How To

How To: Prepare for a cyclone

Cyclones are a part of the reality of life in the north. The cyclone season stretches from November to April. On average there are five cyclones in this period, two of which cross the coast, bringing strong winds, storm surges and a lot of rain which can cause flooding well inland.

Anyone who has lived for some time in the Pilbara knows well the impact of a cyclone can be severe. Apart from the risk of damage to property, it can mean extended periods without power or communications, and flooded roads which can make moving about hazardous, even after the worst of the storm has passed.

We can’t avoid cyclones, but there is much we can do to make sure we are prepared.

Of course, preparation needs to start well before cyclone season, before a cyclone is bearing down on us. A crucial part of the process is to have a cyclone plan to cover what you will do in the event of an emergency.

The Department of Fire and Emergency Services has a lot of useful material on how to prepare and what to do when a cyclone is approaching.

DFES recommends regular detailed inspection and maintenance of properties, every seven to 10 years, to minimise the risk of damage and the likelihood of wind-borne debris that could affect someone else’s property. Corrosion, rust, rotting timber and loosened fitting are all issues that can emerge over time, but pre-season inspections can pick up potential problems before they emerge.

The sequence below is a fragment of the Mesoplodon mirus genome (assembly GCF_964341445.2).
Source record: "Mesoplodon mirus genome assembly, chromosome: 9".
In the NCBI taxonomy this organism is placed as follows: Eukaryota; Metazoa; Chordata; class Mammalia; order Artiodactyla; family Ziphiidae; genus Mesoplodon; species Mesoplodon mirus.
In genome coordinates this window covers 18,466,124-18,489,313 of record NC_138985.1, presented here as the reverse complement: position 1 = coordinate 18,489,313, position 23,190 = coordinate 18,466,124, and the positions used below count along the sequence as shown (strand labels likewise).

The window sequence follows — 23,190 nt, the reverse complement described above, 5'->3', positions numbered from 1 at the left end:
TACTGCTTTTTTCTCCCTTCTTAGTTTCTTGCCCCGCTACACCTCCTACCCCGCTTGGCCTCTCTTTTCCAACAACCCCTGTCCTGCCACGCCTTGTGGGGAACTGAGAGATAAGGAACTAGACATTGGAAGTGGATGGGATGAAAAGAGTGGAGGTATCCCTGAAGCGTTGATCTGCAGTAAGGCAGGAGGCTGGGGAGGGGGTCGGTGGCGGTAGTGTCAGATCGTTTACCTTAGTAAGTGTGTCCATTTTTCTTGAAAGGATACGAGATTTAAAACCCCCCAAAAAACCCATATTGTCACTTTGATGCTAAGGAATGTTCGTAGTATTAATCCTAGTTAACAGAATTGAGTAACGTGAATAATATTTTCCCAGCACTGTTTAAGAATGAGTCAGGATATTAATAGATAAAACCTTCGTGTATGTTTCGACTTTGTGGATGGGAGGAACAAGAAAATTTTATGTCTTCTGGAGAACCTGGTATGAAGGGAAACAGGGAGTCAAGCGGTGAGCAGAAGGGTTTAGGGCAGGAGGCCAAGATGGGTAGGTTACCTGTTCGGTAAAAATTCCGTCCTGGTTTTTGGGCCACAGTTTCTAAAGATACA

Other points to consider include maintaining trees around your home, including trimming branches that could potentially fall on your house, and having a plan to secure things like boats, trailers and garden sheds. It is also important to think about what will happen with pets if you have to evacuate.

See more detail here.

It is important to understand the warning systems and alert levels when a cyclone is active. These range from a cyclone watch or warning and use a colour scale of blue, yellow and red alerts depending on the immediacy and strength of the approaching storm.

See details here.

Staying informed about the progress of an impending cyclone is vital. The Bureau of Meteorology uses cyclone forecast tracking maps to depict watch and warning zones, and areas of very destructive winds. You can find this map at

You can also find current warnings for cyclones and other emergencies at the Emergency WA website and listen to ABC local radio for regular updates.

Be prepared and stay safe!